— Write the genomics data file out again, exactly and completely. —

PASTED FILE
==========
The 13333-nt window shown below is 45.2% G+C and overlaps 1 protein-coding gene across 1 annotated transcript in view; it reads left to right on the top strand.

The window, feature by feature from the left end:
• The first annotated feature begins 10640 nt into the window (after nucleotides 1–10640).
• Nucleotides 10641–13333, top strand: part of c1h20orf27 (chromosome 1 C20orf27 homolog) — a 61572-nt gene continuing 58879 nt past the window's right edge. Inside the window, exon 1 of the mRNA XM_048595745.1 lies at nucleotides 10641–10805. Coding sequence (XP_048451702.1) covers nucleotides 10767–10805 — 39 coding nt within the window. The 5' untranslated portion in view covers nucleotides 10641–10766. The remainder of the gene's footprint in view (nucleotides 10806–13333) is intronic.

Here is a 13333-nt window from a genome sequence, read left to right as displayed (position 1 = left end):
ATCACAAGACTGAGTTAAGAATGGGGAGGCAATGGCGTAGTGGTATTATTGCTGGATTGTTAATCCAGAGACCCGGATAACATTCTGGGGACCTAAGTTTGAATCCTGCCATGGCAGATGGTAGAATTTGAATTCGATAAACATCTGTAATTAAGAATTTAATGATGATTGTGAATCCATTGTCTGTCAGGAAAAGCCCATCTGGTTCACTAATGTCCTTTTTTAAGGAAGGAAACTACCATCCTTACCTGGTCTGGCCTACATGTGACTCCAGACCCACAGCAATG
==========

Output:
The 13333-nt window shown below is 45.2% G+C and overlaps 1 protein-coding gene across 1 annotated transcript in view; it reads left to right on the top strand.

The window, feature by feature from the left end:
• The first annotated feature begins 10640 nt into the window (after nucleotides 1–10640).
• Nucleotides 10641–13333, top strand: part of c1h20orf27 (chromosome 1 C20orf27 homolog) — a 61572-nt gene continuing 58879 nt past the window's right edge. Inside the window, exon 1 of the mRNA XM_048595745.1 lies at nucleotides 10641–10805. Coding sequence (XP_048451702.1) covers nucleotides 10767–10805 — 39 coding nt within the window. The 5' untranslated portion in view covers nucleotides 10641–10766. The remainder of the gene's footprint in view (nucleotides 10806–13333) is intronic.

Here is a 13333-nt window from a genome sequence, read left to right as displayed (position 1 = left end):
ATCACAAGACTGAGTTAAGAATGGGGAGGCAATGGCGTAGTGGTATTATTGCTGGATTGTTAATCCAGAGACCCGGATAACATTCTGGGGACCTAAGTTTGAATCCTGCCATGGCAGATGGTAGAATTTGAATTCGATAAACATCTGTAATTAAGAATTTAATGATGATTGTGAATCCATTGTCTGTCAGGAAAAGCCCATCTGGTTCACTAATGTCCTTTTTTAAGGAAGGAAACTACCATCCTTACCTGGTCTGGCCTACATGTGACTCCAGACCCACAGCAATG